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Try making an alternative wine

BURGUNDY, France (Los Angeles Times Syndicate) -- It's that time of year again -- preserving season. Here in Burgundy that means not just jams and jellies, but the serious stuff -- a good shot of home-brewed wine to survive the winter in style. That we can rely on a plentiful supply of grapes goes without saying. We live, after all, in the finest wine district in the world, and most farmers have a row of vines for personal consumption.

And just in case of hail or other natural catastrophe, an alternative crop of cider apple trees is often planted between the vines.


Monsieur Milbert, for instance, who lives at a chateau gate house, will gather a dozen fat sacks of cider apples in a good year. For a month or two, he leaves them to age and start fermenting until, come late November, he scrubs his ancient barrels and rigs up a plastic hose. Then one day the crusher arrives, a contraption hauled by an ancient truck. Juice starts to flow and soon the heady scent of fermentation leaks from the cellar. A happy winter at the gatehouse is assured.

Cider, however, is routine. Monsieur Milbert's great pride is his right to have 18 liters of raw Calvados or apple brandy distilled tax free at the local still. And raw it is, believe me, at 110 proof. Such personal licenses were granted 50 years ago for a lifetime, and only a few remain. Monsieur Milbert is 80 and the license will die with him.

Madame Milbert's tipple is less lethal, though still potent enough. She brews cassis liqueur from the black currants in her garden, a six-month process which has already begun. She picks over the berries, then packs them in crocks and covers them with 90-proof alcohol (available, in this free-and-easy country, in any supermarket). Around Christmas, can you believe it, she cooks this neat alcohol with sugar over the fire for 15 minutes before straining the cassis into bottles. An amazingly dense, sweet liqueur results, which must justify the risk of minor explosion -- she has after all survived unscathed for more than 70 years.

Not to be outdone, I'm fermenting my own personal potion -- an intense, fruity raspberry liqueur brewed from a Russian recipe given to me by our son's girlfriend. It could hardly be simpler. I layer equal weights of sugar and raspberries in a Mason jar, close it loosely so air still enters, and leave the two ingredients to interact. First the sugar dissolves to a glowing crimson syrup, then the raspberries start to ferment, the tiny bubbles lifting the fruit to the top of the jar. I stir every day or two until, after a couple of months, the bubbling stops, showing the alcohol has reached 18 degrees or more. The raspberry seeds and sediment gradually fall to the bottom of the jar, leaving a brilliant, powerful liqueur just in time for Christmas.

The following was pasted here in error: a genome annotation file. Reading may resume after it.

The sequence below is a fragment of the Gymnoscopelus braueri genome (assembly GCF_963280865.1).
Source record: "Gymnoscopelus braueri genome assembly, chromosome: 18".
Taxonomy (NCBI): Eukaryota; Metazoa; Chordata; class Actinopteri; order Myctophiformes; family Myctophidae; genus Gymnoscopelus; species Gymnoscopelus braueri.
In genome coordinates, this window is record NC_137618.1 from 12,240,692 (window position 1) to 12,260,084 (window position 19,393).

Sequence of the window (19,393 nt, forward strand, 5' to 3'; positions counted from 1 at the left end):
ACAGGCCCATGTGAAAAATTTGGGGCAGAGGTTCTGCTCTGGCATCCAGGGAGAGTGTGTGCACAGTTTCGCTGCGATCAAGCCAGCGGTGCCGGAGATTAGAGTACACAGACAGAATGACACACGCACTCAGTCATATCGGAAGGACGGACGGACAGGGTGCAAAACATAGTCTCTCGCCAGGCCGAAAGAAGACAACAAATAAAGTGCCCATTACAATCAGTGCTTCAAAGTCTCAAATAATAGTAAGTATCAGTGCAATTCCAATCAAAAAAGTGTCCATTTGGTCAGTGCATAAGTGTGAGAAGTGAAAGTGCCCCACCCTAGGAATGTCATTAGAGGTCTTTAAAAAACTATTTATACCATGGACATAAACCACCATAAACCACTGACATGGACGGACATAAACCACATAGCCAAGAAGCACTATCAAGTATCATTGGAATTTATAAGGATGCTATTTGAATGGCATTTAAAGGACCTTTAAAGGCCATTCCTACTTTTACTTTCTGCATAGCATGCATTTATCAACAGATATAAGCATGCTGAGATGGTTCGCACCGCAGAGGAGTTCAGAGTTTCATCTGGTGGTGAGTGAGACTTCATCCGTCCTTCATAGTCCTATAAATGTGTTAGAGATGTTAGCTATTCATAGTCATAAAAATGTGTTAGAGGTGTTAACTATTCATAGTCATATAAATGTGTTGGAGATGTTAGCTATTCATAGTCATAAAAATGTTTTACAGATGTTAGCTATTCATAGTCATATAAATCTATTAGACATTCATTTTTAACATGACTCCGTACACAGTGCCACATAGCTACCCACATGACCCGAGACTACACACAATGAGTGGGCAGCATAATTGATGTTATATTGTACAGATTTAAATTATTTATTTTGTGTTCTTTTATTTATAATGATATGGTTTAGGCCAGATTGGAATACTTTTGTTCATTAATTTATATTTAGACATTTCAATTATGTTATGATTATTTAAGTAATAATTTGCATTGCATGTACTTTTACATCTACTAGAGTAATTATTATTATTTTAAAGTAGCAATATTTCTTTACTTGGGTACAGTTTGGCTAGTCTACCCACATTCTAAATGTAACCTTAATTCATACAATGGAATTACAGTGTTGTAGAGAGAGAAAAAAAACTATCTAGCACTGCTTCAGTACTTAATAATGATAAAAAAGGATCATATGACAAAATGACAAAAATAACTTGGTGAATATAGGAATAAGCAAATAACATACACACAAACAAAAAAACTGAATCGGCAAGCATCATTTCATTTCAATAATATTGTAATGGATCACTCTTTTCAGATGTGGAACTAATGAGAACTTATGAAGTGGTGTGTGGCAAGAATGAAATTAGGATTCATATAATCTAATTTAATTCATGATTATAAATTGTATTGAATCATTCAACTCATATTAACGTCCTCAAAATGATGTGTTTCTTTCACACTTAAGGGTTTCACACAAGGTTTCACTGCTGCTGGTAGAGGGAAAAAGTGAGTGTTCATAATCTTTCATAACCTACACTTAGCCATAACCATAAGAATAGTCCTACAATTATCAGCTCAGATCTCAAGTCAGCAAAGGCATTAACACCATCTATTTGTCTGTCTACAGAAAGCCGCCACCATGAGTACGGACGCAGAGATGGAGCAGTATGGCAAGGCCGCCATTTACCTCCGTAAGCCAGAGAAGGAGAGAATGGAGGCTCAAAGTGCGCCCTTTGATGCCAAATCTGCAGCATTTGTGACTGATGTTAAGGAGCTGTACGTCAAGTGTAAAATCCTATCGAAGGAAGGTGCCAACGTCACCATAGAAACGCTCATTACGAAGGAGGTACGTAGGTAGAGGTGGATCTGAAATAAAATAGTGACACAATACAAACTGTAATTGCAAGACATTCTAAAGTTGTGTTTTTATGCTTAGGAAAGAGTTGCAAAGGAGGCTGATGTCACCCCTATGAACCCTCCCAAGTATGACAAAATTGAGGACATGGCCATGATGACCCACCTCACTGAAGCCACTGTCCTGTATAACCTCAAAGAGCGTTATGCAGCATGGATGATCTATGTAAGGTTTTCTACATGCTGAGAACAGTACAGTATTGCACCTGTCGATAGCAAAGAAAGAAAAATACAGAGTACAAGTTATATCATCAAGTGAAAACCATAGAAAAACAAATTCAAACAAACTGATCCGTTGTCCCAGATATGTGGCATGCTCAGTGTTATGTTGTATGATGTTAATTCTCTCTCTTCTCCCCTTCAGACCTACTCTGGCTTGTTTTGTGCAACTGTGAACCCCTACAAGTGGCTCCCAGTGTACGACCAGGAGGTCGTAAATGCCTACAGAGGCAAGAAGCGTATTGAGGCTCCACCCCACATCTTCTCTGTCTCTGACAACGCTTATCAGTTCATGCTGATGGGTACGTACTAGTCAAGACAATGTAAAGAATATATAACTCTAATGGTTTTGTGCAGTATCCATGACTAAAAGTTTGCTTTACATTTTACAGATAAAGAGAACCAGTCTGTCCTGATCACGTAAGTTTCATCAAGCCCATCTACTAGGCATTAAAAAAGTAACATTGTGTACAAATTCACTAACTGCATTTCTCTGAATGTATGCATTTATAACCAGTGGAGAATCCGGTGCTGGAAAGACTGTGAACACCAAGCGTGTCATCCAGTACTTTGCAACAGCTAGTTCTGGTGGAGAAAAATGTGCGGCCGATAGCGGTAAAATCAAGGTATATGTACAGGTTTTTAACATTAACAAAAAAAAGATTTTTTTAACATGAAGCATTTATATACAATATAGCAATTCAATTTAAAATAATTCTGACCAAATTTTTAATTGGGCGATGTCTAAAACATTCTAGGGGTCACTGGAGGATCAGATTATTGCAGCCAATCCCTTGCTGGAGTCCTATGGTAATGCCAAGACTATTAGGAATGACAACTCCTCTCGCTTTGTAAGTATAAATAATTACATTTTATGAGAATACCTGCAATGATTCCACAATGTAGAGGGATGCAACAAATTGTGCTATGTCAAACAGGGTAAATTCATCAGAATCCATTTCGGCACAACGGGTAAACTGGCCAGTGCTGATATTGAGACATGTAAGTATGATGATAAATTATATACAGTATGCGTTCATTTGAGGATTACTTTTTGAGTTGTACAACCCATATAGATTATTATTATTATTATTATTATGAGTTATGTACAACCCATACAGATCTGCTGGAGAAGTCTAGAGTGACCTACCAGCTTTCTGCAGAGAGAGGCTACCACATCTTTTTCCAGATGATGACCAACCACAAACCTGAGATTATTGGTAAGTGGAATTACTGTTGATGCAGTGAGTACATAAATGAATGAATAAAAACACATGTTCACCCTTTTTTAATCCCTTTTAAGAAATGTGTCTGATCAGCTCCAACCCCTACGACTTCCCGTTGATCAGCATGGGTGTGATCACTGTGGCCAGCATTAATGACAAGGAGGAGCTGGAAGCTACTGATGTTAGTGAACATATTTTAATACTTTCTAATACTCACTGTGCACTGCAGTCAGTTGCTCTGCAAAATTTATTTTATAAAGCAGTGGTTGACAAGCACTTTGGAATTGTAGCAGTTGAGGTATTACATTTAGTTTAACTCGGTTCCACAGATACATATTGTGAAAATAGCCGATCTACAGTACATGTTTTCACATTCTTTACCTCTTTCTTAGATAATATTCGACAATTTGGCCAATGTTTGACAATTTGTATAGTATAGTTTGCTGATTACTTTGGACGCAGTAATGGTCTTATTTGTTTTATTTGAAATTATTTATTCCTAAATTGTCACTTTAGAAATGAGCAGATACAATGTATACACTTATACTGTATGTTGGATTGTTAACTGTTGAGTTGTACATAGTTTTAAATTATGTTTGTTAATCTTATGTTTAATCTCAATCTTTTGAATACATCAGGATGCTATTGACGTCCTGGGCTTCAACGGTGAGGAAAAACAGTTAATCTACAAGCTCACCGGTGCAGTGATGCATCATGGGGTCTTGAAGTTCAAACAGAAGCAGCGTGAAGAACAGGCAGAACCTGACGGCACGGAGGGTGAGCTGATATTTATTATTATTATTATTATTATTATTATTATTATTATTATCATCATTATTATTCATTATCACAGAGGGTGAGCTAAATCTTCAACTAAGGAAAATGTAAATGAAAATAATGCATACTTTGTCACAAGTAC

All this is amateur stuff. The professionals take things more seriously and there is not a winemaker in the area who does not brew a bit of ratafia on the side for "friends." Ratafia, famous in historical novels as a ladies' drink, was at one time so fashionable that a ratafia cookie (a small almond macaroon) was developed to eat with it. The liqueur is made from fruit juice, cut with a quarter or a fifth its volume of hard liquor. In apple country, the juice is fresh cider and the alcohol is Calvados, while in wine-making areas, ratafia is made from grape juice combined with brandy or marc (grappa). It may be flavored with bitter almonds or cherry pits, spiced with cloves, cinnamon and coriander, and sweetened with sugar or honey.

Ratafia hides behind other names such as Floc and Pineau (used in Bordeaux) and is said to come from the glass downed to celebrate, or ratify, a business agreement. Certainly if you buy wine around here, the bargain will besealed by the offer of a bottle or two of unsealed (and therefore untaxed and illegal) ratafia. "C'est virtuelle", winks a friend. Virtual reality.


The juice from any grapes can be used for ratafia, though a fragrant, sweet variety such as muscat is best.

  • 3 pounds grapes
  • 1 (2-inch) cinnamon stick
  • 3 whole cloves
  • 2 teaspoons coriander seeds
  • 2 to 3 peach pits or 5 to 6 cherry pits, cracked, optional
  • 1/2 bottle Cognac or grappa
  • Sugar, optional

    To extract grape juice, discard stems from grapes and puree grapes in food processor. Work puree through strainer or food mill (there should be about 1 quart juice). With long strings, tie cinnamon stick, cloves and coriander seeds along with fruit pits in 2 pieces of cheesecloth. Pound with rolling pin to crush spices.

    Mix grape juice with Cognac and pour into 2 crock or glass jars. Suspend spices in crock or jars and seal them. (Liquor stops juice from fermenting.) Leave in cool, dark place 4 to 6 months. Ratafia will cloud at first, but eventually a deposit will collect in a mat at bottom of bottle, leaving ratafia sparkling clear.

    Decant ratafia into bowl, leaving sediment behind. To make sure, you can pour it through a coffee filter. Taste and stir in sugar if needed.

    Pour into bottles, seal and keep ratafia in cool, dark place. Flavor improves on keeping. Makes 2 bottles (750 milliliters each) of ratafia.

    (Anne Willan's new book "From My Chateau Kitchen" is published by Clarkson Potter, 2000.)

    (c) 2000, Anne Willan. Distributed by the Los Angeles Times Syndicate.


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